John McCain sometimes jokingly refers to the media as “his base”. (McCain seems to still be completely clueless, in spite of 2008, that the media gives him good coverage simply because he is a Republican who can always be counted on to stab other Republicans in the back or in the front. When he is up against a Democrat who can beat him, the media then views him just as another knuckle dragging Republican.) Recent developments indicate who the Pope considers to be his “base” as the author of the Dictator Pope notes:
A few days ago Pope Francis told the bishops of the Catholic Church that they need to be prepared to resign when the right time comes for them. He even said that he hoped he would know when the Holy Spirit wants him to resign, a remark that was taken as a hint (not the first he has given) that he intends to do so at some point. As we waited for a manifestation of this resolve, on 18 May we were given a dramatic sign. The entire Catholic hierarchy of Chile (all thirty-one active bishops, with three retired ones thrown in) have offered their resignation, supposedly because of failings in the handling of clerical sexual abuse in that country.
Any thought that this represents the new promptings of the Spirit would be off the mark. It is an effort to save face after the biggest public-relations blunder in Francis’s pontificate, the one he committed on January 18, when he defended Bishop Juan Barros against accusations of complicity in sexual abuse by the notorious Father Fernando Karadima in Chile. Pope Francis’s off-the-cuff pronouncements, which have earned him such popularity with the journalistic profession, on this occasion backfired on him. He declared that he had seen no proof of the sexual crimes alleged and that the accusations were slander. It was later demonstrated that Pope Francis had indeed seen the evidence, and he was dismissing the claims of victims who had been trying to gain justice for years.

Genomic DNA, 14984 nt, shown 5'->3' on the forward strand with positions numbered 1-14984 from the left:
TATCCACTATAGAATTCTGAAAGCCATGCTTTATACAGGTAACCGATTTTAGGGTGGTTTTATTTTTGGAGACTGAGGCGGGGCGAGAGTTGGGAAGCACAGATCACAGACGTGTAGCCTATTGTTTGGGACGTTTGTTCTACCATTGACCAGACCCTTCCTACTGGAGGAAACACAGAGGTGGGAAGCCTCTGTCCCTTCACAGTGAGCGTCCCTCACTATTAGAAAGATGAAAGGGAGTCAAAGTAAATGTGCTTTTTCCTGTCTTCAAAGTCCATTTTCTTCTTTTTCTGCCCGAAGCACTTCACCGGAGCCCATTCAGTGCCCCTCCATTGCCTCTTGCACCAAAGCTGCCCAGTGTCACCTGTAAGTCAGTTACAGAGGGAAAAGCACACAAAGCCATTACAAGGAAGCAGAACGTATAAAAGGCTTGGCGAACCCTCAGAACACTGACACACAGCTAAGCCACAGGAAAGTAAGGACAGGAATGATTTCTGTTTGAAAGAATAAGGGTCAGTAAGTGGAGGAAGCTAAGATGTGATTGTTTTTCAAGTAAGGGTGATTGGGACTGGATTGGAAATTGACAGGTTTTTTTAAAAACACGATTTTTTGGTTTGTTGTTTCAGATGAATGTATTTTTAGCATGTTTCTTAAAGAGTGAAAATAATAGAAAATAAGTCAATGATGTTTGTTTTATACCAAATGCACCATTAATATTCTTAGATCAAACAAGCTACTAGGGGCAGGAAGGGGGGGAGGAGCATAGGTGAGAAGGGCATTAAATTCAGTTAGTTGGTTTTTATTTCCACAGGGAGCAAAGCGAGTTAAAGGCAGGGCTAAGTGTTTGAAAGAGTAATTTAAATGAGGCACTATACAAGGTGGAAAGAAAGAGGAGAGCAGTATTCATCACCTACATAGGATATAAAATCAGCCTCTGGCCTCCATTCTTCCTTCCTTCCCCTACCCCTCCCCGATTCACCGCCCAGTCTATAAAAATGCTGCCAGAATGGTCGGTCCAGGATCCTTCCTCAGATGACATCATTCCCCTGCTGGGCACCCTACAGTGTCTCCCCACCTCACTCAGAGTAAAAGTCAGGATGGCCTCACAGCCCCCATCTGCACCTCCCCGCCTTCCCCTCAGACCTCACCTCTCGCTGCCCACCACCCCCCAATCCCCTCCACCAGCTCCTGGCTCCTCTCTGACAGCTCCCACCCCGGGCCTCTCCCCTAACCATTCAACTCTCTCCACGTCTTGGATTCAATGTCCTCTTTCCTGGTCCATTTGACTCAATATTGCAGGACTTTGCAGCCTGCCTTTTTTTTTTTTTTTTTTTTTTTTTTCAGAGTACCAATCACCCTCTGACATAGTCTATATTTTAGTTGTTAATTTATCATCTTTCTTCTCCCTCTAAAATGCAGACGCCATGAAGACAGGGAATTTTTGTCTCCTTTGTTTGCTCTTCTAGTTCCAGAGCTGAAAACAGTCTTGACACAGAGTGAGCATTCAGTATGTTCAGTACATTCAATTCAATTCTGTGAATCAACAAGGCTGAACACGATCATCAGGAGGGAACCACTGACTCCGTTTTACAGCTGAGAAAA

The reason why this was such a disaster for Pope Francis was that, for the first time, it earned him criticism not only from such a senior figure as Cardinal O’Malley but from the liberal media, to whose applause he had been successfully playing for five years. A rescue operation was urgently needed. First of all, the Pope organised one of what may be called his “humility opportunities”, which he welcomes the way other celebrities like photo opportunities. There was a meeting with victims, and Pope Francis admitted his own failings; but this was nowhere near enough. To expiate his mistake, the Pope called all the Chilean bishops to Rome and told them — what? — that they were all to blame. One sentence from his rebuke is especially worth quoting: “No one can exempt himself and place the problem on the shoulders of the others” — a classic case of Francis’s frequent habit of denouncing other people for the faults of which he is the prime exemplar.
Go here to read the rest. To understand the Pope one must view his Pontificate through a political prism, and an Argentinian political prism at that. One must always pretend to be on the side of the poor and downtrodden while carefully cultivating the politically well connected and powerful. That explains why the Pope rarely takes an action, as opposed to words, that would not garner him positive reviews in the New York Times, and its think alike colleagues throughout the West. The role of a Pope is to convert the world to Christ. The role of this Pope is to convert Christians to positions acceptable to the dominant mindset of the secular elites throughout the West.